take a cue from


take a (one’s) cue from


  • to do what is recommended by someone else
  • follow the lead of another
  • to be highly influenced by someone or something
  • to use someone else’s experience as your guide

Example Sentences

  1. I’m not good at belly dance, so I’ll take my cue from you.
  2. Take a cue from the professionals and start your business as soon as possible.
  3. Take a cue from your friend and learn how to enjoy life.
  4. I don’t know how to cook the rice. I need to take my cue from you.
  5. She is a fresher web designer and takes her cue to design a new website from her senior web developer.
  6. Italy should have taken a cue from Japan to prevent the covid-19 pandemic.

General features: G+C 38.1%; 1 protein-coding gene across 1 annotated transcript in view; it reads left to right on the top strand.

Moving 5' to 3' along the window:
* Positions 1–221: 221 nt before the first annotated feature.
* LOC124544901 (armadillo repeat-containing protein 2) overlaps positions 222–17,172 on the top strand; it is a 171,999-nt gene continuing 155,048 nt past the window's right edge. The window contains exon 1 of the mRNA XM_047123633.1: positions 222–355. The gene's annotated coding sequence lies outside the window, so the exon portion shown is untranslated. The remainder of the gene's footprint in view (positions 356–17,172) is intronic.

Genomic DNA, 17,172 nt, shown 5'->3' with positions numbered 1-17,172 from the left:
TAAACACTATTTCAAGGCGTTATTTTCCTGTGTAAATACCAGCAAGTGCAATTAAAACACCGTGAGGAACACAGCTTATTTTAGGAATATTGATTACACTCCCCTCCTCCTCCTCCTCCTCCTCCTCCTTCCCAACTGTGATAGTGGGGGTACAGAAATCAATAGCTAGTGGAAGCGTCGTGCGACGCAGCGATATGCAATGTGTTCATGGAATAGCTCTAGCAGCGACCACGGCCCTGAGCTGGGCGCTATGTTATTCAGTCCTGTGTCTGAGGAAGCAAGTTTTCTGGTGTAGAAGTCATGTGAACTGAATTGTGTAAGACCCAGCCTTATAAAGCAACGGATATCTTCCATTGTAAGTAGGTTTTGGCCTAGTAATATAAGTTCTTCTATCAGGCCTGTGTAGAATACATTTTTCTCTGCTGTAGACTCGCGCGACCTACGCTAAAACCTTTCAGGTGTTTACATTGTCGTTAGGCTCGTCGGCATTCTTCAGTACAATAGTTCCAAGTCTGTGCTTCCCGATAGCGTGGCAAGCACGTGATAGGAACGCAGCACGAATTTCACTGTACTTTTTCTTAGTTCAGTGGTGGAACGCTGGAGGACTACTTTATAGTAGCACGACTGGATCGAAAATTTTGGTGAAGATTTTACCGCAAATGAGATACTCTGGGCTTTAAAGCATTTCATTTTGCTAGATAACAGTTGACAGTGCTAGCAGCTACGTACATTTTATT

7. Maria should take a cue from her mother to be a successful woman.


The idiom is speculated to be originated in the mid-1700s.

One of the oldest printed records of the phrase was recorded by Samuel Richardson in 1754, The History of Sir Charles Grandison – In a Series of Letters, Published from the Originals (Volume 1).

“But, what, Sir Charles? (come, I had rather take my cue from you, than any-body; what) are the signs which I am to give to be allowed –”

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